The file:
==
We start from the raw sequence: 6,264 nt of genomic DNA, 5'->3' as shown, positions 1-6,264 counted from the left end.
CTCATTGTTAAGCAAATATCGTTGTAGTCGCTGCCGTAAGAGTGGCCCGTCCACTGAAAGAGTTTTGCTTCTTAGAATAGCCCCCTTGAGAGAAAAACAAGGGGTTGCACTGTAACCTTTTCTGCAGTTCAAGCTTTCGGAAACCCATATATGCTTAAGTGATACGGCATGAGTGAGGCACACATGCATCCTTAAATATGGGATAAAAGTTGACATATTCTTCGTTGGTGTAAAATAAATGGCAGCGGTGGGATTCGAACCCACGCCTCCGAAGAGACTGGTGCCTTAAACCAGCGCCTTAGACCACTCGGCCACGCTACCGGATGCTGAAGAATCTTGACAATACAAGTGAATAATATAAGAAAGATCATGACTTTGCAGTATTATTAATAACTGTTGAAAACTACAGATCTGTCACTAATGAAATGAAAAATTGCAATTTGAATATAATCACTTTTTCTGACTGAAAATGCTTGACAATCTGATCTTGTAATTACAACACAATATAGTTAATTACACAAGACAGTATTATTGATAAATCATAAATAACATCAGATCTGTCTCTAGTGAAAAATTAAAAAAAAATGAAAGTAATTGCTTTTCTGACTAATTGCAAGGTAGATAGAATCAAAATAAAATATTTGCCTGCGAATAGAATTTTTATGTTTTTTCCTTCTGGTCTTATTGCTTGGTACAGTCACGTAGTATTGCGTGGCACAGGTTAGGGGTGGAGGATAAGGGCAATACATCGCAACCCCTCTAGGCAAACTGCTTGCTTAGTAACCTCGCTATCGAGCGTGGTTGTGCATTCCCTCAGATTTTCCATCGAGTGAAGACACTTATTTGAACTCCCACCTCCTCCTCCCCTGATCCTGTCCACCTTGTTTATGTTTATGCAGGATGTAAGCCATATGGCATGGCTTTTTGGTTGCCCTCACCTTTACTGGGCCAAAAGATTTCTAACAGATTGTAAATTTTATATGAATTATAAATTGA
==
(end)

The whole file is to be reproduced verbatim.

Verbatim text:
We start from the raw sequence: 6,264 nt of genomic DNA, 5'->3' as shown, positions 1-6,264 counted from the left end.
CTCATTGTTAAGCAAATATCGTTGTAGTCGCTGCCGTAAGAGTGGCCCGTCCACTGAAAGAGTTTTGCTTCTTAGAATAGCCCCCTTGAGAGAAAAACAAGGGGTTGCACTGTAACCTTTTCTGCAGTTCAAGCTTTCGGAAACCCATATATGCTTAAGTGATACGGCATGAGTGAGGCACACATGCATCCTTAAATATGGGATAAAAGTTGACATATTCTTCGTTGGTGTAAAATAAATGGCAGCGGTGGGATTCGAACCCACGCCTCCGAAGAGACTGGTGCCTTAAACCAGCGCCTTAGACCACTCGGCCACGCTACCGGATGCTGAAGAATCTTGACAATACAAGTGAATAATATAAGAAAGATCATGACTTTGCAGTATTATTAATAACTGTTGAAAACTACAGATCTGTCACTAATGAAATGAAAAATTGCAATTTGAATATAATCACTTTTTCTGACTGAAAATGCTTGACAATCTGATCTTGTAATTACAACACAATATAGTTAATTACACAAGACAGTATTATTGATAAATCATAAATAACATCAGATCTGTCTCTAGTGAAAAATTAAAAAAAAATGAAAGTAATTGCTTTTCTGACTAATTGCAAGGTAGATAGAATCAAAATAAAATATTTGCCTGCGAATAGAATTTTTATGTTTTTTCCTTCTGGTCTTATTGCTTGGTACAGTCACGTAGTATTGCGTGGCACAGGTTAGGGGTGGAGGATAAGGGCAATACATCGCAACCCCTCTAGGCAAACTGCTTGCTTAGTAACCTCGCTATCGAGCGTGGTTGTGCATTCCCTCAGATTTTCCATCGAGTGAAGACACTTATTTGAACTCCCACCTCCTCCTCCCCTGATCCTGTCCACCTTGTTTATGTTTATGCAGGATGTAAGCCATATGGCATGGCTTTTTGGTTGCCCTCACCTTTACTGGGCCAAAAGATTTCTAACAGATTGTAAATTTTATATGAATTATAAATTGA